Barmat, Julius

(1889-1938)
   businessman; central to the Barmat corrup-tion trial of the mid-1920s. Born to a rabbi in Petrikov, Russia, he emigrated to Holland in 1906 and, with his brothers Salomon and Hershel, founded a busi-ness. He developed connections with key members of the SPD before World War I, and the business shipped large quantities of food to Germany during the war and in its immediate aftermath. Julius moved to Berlin* to facilitate his lucrative business and begin new enterprises. During the hyperinflation, how-ever, he financed his enterprise with loans from the Prussian State Bank and the German Postal System. Although the Barmat-Konzern was not alone in over-extending itself during a period of easy credit, its links with the SPD transformed its misconduct into high drama. After the unanticipated currency reform of late 1923, Barmat satisfied his creditors for about a year. By the end of 1924, however, his company was 39 million marks in debt; on 31 December 1924 the Barmat brothers were arrested. The company immediately collapsed.
   The Barmat trial dragged on until 30 March 1927. While many politicians could justify their dealings with the Barmats during the war-induced famine, others were rightly or wrongly implicated in the firm's shady dealings. On 25 April 1925 Anton Hofle, a member of the Center Party* and a former Postal Minister, apparently committed suicide while awaiting trial. Gustav Bauer,* a postwar Chancellor, was suspended from the SPD for failing "to distinguish politics from business." DNVP members of the Barmat Committee, appointed by the Prussian Landtag, were chiefly concerned with discrediting Friedrich Ebert,* who in 1919 had urged giving Barmat a visa.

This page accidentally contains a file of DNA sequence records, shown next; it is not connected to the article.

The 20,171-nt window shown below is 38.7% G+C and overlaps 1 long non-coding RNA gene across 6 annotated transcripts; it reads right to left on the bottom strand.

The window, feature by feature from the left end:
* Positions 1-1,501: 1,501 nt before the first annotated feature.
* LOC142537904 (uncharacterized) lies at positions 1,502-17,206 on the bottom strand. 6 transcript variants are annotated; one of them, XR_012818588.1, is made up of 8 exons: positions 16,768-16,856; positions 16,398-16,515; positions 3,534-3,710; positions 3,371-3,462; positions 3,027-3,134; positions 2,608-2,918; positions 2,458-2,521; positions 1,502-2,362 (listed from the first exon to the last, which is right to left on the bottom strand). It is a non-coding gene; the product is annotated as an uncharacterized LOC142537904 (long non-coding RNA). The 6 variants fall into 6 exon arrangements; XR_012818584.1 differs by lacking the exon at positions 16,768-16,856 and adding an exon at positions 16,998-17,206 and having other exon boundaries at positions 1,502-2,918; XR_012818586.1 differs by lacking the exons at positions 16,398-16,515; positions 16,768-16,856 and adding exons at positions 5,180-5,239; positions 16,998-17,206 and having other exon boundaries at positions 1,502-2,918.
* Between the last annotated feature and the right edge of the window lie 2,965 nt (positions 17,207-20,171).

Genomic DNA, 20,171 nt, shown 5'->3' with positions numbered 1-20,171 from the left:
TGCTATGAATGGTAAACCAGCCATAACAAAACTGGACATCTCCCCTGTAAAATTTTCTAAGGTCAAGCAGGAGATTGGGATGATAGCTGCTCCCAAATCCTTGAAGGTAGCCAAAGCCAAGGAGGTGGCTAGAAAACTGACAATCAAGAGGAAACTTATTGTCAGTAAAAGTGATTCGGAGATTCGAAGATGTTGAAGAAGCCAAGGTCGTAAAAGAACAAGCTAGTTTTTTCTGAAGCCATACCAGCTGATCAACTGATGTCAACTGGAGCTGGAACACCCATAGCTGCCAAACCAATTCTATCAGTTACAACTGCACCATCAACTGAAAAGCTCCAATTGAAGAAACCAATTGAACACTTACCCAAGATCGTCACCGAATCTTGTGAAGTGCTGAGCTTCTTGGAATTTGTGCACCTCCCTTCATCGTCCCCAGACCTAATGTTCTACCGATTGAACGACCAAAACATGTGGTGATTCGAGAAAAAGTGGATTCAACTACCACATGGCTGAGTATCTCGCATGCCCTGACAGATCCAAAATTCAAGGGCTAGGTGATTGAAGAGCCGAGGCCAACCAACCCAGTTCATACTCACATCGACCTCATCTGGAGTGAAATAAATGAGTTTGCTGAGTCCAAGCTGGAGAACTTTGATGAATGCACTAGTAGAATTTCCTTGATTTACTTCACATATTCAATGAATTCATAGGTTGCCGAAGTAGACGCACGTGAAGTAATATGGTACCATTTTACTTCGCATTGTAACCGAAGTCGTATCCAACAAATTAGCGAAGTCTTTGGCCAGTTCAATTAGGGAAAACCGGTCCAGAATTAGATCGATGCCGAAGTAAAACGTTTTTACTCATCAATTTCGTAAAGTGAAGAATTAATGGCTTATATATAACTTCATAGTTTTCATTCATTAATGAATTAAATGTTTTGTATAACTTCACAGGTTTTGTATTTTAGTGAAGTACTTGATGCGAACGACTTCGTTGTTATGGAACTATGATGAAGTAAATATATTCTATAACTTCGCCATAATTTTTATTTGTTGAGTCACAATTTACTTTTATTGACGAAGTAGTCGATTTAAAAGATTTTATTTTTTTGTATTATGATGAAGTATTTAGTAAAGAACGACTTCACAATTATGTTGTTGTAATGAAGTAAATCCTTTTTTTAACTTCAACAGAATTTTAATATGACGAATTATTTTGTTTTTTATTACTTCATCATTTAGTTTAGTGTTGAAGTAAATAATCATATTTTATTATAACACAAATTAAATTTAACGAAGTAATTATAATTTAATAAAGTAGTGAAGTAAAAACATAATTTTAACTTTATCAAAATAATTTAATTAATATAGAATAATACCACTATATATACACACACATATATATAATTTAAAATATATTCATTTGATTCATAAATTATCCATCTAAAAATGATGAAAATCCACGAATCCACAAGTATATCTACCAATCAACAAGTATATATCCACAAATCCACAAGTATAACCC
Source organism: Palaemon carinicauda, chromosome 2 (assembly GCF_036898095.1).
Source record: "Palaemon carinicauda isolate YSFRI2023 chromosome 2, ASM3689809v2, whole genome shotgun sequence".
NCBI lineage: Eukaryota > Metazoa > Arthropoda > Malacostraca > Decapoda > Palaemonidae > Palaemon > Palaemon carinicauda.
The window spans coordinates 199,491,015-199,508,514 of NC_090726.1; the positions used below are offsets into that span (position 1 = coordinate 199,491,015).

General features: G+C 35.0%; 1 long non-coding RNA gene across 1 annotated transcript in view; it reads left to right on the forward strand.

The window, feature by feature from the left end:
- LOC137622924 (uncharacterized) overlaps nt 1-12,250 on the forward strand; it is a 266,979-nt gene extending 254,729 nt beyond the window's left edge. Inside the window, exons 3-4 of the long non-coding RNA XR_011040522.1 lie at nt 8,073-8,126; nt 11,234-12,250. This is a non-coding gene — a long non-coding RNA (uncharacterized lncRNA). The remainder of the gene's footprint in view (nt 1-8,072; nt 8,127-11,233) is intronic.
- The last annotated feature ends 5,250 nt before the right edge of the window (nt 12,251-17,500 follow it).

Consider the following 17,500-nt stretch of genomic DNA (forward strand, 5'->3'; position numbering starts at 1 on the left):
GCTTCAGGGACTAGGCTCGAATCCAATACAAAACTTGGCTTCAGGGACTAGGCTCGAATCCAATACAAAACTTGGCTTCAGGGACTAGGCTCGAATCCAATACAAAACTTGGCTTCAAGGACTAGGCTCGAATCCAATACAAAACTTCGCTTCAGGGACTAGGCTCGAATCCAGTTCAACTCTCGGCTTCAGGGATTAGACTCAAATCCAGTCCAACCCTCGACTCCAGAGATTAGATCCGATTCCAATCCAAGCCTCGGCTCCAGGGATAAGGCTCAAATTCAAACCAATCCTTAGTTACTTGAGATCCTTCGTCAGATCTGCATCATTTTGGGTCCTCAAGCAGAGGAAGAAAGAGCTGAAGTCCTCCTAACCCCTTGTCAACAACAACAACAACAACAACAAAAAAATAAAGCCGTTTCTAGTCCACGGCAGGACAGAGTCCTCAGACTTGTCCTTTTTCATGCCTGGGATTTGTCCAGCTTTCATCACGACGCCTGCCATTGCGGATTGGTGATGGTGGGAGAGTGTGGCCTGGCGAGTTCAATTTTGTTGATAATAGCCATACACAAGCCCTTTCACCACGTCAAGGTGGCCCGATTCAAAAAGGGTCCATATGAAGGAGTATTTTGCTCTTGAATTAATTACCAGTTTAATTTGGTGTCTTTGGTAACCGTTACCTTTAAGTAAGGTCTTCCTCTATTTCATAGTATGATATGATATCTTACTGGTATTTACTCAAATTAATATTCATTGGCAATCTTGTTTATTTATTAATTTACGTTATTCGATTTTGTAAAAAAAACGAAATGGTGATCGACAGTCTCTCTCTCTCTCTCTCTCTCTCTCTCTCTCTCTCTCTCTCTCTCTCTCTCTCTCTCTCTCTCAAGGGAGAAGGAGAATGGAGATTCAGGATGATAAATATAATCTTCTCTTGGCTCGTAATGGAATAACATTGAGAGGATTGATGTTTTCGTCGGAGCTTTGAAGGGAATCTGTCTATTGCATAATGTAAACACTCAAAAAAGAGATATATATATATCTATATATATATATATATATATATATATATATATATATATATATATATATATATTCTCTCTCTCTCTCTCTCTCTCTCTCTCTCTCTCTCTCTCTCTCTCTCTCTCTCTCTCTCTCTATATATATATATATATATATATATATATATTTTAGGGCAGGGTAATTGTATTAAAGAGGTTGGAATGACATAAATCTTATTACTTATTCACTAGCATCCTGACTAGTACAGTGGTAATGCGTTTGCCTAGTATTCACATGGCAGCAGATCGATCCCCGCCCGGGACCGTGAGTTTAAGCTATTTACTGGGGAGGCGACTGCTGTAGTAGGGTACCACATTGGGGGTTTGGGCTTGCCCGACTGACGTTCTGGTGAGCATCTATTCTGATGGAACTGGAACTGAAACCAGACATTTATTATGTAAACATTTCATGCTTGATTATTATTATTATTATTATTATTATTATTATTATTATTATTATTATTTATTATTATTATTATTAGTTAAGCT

Found guilty of two acts of bribery, Barmat benefitted from one of the era's more evenhanded trials. Sentenced to prison, he was released in poor health in August 1929; his brothers were acquitted. All three men returned to Holland, where, in the mid-1930s, another scandal ensued involving the Belgian National Bank. At least one brother had by then fled to Poland* to live under an assumed name. Julius died in January 1938 while interned in Brussels. In Germany, meanwhile, the radical Right exploited the Barmat case as evidence of socialist complicity in Jewish corruption.
   REFERENCES:Eyck, History of the Weimar Republic, vol. 1; Internationales Biogra-phisches Archiv; Niewyk, Socialist.

A Historical dictionary of Germany's Weimar Republic, 1918-1933. .

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